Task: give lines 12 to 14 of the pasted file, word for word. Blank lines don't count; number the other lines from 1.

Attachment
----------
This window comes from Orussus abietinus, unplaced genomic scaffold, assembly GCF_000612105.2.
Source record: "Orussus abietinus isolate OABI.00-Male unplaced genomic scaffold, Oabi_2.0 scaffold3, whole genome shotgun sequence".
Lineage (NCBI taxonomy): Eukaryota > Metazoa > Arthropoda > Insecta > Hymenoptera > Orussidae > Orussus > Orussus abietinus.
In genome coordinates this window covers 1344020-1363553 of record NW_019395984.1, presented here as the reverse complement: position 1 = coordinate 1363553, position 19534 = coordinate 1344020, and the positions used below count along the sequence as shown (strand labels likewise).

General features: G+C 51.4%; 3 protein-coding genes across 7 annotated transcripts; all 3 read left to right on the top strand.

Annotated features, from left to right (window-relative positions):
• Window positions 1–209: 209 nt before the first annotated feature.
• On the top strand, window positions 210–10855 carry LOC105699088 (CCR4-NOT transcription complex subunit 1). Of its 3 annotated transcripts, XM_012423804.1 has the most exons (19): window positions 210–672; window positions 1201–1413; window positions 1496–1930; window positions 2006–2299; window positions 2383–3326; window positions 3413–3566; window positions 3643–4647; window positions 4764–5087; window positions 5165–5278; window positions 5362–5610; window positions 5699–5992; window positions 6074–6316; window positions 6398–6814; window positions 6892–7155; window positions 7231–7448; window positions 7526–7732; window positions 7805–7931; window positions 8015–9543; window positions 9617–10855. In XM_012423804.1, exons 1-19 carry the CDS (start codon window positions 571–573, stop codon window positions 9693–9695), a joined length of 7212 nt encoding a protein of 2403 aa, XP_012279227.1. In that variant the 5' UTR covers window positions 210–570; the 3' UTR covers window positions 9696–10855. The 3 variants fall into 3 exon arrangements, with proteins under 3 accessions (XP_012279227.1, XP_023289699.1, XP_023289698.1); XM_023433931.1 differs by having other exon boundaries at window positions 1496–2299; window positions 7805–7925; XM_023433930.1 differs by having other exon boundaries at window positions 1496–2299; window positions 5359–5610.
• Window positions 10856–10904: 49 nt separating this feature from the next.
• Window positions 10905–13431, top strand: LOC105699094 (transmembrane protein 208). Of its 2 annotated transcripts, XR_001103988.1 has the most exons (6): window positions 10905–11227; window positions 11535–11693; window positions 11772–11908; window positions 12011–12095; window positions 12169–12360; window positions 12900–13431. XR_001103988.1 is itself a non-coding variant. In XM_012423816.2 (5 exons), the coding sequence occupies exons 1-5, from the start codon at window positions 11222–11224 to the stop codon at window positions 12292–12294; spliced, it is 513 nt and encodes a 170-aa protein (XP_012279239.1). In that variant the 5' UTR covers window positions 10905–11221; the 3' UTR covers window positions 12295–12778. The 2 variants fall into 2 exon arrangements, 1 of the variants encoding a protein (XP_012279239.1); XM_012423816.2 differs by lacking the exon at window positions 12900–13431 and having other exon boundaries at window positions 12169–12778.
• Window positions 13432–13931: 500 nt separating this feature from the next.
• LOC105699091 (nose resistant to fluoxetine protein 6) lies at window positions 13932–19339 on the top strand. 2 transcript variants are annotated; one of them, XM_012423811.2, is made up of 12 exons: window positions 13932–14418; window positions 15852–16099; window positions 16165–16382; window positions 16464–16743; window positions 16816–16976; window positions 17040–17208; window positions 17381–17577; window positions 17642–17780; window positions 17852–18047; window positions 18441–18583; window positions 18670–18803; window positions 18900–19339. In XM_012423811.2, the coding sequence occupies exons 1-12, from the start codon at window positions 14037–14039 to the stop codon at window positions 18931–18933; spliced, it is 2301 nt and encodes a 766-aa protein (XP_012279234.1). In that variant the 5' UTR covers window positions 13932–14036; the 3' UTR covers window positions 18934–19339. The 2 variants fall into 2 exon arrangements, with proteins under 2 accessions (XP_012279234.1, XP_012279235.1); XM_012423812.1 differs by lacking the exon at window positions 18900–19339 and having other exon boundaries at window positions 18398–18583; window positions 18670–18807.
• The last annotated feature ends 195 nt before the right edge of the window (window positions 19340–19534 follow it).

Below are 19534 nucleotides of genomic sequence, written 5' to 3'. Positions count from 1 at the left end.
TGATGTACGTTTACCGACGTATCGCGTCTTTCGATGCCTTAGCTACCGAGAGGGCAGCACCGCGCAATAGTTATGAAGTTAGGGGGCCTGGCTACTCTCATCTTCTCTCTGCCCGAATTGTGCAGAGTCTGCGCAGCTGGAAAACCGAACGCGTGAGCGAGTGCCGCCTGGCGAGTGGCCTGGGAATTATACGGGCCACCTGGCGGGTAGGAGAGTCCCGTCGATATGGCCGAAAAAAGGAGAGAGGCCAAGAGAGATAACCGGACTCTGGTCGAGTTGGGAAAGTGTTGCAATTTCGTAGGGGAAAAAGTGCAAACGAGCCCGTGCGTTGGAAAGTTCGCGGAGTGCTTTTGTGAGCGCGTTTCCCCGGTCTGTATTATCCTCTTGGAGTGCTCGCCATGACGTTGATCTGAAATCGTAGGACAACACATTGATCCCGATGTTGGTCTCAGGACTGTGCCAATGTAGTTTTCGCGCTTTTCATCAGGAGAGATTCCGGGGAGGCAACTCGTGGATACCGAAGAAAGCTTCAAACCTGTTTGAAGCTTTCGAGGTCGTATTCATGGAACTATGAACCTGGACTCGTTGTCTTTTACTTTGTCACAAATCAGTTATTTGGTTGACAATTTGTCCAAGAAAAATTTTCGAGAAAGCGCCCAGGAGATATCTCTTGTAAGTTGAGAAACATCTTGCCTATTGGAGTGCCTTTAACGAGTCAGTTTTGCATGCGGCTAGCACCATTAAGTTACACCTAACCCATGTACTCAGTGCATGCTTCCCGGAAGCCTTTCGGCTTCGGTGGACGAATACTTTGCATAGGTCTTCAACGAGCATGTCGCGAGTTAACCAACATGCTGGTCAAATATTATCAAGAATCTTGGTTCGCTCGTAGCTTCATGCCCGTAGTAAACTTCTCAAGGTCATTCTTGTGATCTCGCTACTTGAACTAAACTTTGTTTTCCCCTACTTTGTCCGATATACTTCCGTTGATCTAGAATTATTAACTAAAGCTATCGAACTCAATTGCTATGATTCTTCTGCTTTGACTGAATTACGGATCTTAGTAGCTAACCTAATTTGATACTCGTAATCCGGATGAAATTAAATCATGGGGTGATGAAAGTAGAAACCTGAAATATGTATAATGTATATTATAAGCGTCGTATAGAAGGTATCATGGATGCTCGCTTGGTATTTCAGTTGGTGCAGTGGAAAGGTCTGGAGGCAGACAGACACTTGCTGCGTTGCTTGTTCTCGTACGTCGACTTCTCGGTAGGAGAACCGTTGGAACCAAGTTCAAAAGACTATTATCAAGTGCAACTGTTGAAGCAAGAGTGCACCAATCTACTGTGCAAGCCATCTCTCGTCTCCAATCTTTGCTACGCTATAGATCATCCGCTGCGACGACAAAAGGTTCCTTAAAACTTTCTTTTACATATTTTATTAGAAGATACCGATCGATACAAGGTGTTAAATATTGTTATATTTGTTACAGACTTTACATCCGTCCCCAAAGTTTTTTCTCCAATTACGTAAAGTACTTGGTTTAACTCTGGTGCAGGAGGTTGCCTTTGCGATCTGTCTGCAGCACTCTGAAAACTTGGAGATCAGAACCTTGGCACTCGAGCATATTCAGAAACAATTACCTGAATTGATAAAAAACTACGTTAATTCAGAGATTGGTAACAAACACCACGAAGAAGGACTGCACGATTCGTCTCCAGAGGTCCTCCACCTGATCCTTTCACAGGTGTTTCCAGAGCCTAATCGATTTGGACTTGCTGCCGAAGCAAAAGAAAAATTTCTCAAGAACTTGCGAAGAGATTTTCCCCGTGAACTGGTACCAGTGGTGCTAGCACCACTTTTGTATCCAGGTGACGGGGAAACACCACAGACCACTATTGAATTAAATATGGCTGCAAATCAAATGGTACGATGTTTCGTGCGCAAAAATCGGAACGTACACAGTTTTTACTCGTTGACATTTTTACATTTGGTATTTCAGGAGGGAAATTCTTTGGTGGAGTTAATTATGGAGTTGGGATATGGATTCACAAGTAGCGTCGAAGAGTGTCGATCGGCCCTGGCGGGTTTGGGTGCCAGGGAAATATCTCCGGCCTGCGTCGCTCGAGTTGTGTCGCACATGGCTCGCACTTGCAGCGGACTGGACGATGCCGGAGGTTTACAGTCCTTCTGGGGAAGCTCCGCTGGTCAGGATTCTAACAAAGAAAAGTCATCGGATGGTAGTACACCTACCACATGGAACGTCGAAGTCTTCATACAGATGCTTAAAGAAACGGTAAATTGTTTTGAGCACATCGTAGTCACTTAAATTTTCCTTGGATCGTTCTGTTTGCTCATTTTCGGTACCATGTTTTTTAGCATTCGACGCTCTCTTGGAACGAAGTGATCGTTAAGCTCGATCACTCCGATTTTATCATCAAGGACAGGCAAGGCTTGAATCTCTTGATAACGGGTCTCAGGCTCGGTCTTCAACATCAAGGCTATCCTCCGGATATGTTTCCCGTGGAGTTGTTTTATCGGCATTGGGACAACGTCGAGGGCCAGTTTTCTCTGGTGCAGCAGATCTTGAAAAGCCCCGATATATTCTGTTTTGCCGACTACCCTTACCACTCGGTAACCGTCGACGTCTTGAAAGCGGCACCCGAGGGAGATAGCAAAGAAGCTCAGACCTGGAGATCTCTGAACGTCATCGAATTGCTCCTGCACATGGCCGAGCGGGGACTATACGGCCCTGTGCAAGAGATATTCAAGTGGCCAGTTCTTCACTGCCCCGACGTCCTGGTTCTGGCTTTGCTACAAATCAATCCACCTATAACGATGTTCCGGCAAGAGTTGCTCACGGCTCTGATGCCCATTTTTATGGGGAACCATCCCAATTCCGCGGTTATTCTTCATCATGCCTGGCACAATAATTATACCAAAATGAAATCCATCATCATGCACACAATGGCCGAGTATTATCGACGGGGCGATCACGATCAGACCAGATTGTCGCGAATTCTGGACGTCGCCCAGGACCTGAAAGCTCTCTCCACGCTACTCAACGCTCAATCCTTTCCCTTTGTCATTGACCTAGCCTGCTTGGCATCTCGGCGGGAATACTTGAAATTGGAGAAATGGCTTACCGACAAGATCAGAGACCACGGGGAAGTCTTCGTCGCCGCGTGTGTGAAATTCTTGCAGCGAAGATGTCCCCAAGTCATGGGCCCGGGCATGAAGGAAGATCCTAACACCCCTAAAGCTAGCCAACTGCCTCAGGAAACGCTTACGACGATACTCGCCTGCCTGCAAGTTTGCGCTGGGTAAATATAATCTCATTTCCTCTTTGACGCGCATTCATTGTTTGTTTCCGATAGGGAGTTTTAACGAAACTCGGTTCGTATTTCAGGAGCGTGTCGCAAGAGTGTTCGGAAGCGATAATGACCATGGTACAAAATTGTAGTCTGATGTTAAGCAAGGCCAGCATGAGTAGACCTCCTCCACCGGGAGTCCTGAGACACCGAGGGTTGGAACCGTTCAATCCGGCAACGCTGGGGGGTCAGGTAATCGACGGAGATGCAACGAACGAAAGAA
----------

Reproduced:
• LOC105699091 (nose resistant to fluoxetine protein 6) lies at window positions 13932–19339 on the top strand. 2 transcript variants are annotated; one of them, XM_012423811.2, is made up of 12 exons: window positions 13932–14418; window positions 15852–16099; window positions 16165–16382; window positions 16464–16743; window positions 16816–16976; window positions 17040–17208; window positions 17381–17577; window positions 17642–17780; window positions 17852–18047; window positions 18441–18583; window positions 18670–18803; window positions 18900–19339. In XM_012423811.2, the coding sequence occupies exons 1-12, from the start codon at window positions 14037–14039 to the stop codon at window positions 18931–18933; spliced, it is 2301 nt and encodes a 766-aa protein (XP_012279234.1). In that variant the 5' UTR covers window positions 13932–14036; the 3' UTR covers window positions 18934–19339. The 2 variants fall into 2 exon arrangements, with proteins under 2 accessions (XP_012279234.1, XP_012279235.1); XM_012423812.1 differs by lacking the exon at window positions 18900–19339 and having other exon boundaries at window positions 18398–18583; window positions 18670–18807.
• The last annotated feature ends 195 nt before the right edge of the window (window positions 19340–19534 follow it).

Below are 19534 nucleotides of genomic sequence, written 5' to 3'. Positions count from 1 at the left end.